It’s not the games. It’s not the movies. It’s the media.
It’s been happening for years in the U.S. Now it’s come to India. School shootouts have been unfortunately frequent, and the incidents in Delhi and Bangalore may be signs of things to come.One might argue that these incidents are isolated, but it could happen anytime, and anywhere. The thing is — and trust me, I know — kids who are bullied or abused think of many alternatives for what to do about it. Most teenagers would never think of shooting a friend; but when the media hypes these incidents so much… When teenagers see other teens resorting to such measures, they think that they can do it as well. The media blames it on video games, over-violent movies, and the like: “it’s another case of a GTA-inspired shootout,” or “it’s because of that movie that he did something like this”. I’m not saying that video games and movies haven’t got violent; but Hollywood shootouts and scandalous PS-3 games aren’t the major reason. It’s because the media overplays these incidents that teenagers get inspired. It’s not the games. It’s not the movies. It’s the media. Take it from a teen.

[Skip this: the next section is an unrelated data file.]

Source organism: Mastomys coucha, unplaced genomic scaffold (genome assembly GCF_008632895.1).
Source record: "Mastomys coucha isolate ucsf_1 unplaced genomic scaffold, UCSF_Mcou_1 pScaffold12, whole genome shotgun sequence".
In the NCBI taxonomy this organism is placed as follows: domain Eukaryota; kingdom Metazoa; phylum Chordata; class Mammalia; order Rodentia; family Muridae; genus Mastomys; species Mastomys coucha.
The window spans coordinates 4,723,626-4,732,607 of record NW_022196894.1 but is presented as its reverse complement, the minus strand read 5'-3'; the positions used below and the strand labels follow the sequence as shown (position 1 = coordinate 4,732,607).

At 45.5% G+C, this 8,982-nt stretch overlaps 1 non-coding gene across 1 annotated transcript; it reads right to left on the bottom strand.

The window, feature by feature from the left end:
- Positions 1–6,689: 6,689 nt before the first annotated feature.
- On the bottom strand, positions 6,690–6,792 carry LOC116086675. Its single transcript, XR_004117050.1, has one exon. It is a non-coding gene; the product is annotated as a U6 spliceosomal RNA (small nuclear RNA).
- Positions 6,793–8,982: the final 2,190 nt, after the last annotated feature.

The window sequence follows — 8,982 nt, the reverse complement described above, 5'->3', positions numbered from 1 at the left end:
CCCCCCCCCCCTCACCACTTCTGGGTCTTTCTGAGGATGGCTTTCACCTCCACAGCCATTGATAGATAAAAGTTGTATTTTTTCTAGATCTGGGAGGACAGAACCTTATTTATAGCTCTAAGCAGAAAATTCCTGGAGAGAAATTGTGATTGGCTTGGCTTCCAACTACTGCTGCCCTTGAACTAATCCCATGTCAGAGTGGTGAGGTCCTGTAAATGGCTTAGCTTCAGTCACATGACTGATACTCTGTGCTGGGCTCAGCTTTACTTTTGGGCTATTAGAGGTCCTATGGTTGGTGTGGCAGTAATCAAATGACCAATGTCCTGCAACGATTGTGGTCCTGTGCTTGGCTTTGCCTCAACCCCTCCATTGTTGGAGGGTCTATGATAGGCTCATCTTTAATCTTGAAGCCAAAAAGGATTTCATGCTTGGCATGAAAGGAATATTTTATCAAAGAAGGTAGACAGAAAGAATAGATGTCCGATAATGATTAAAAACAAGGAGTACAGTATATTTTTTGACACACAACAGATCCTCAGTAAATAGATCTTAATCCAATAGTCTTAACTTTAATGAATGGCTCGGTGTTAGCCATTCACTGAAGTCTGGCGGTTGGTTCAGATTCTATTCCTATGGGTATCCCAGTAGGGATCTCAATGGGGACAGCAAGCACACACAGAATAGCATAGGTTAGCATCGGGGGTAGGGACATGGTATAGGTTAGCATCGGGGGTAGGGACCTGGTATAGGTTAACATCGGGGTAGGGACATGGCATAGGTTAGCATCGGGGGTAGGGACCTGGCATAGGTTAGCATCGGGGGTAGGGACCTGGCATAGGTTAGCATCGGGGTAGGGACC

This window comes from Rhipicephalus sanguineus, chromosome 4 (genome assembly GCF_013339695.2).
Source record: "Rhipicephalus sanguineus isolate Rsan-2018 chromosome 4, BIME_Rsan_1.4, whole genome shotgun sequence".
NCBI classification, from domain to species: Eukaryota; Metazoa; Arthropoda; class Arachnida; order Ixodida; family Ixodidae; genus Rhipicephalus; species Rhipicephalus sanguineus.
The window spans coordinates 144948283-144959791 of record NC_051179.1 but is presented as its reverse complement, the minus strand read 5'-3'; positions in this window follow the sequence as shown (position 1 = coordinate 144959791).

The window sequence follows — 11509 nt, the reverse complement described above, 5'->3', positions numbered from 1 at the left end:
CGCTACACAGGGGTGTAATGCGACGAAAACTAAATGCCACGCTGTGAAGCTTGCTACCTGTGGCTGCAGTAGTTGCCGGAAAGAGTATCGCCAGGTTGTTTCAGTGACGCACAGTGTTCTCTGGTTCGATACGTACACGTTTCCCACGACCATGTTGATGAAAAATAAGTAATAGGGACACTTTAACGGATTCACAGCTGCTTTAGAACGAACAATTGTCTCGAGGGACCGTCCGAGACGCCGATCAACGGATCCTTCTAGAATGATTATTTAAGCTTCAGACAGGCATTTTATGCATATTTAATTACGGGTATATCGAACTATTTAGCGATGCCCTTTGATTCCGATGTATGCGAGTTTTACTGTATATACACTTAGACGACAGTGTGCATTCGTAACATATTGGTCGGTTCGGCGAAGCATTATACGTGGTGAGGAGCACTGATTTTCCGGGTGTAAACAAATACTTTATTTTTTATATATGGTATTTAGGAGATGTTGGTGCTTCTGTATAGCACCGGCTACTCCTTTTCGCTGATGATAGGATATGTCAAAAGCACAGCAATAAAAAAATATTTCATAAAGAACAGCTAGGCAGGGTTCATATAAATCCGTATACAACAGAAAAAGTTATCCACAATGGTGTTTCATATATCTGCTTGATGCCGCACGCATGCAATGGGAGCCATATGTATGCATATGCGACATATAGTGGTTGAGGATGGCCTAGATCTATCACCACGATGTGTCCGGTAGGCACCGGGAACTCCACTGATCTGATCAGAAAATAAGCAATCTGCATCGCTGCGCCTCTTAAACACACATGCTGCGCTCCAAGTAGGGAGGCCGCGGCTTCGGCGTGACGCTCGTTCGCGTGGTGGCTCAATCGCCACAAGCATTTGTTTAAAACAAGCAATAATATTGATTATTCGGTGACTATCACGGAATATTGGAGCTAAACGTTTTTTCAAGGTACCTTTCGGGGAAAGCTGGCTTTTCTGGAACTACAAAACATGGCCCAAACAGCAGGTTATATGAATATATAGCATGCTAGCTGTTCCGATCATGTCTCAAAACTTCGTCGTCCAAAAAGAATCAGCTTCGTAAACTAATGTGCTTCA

Pranshu Maheshwari, Std. IX, Sishya
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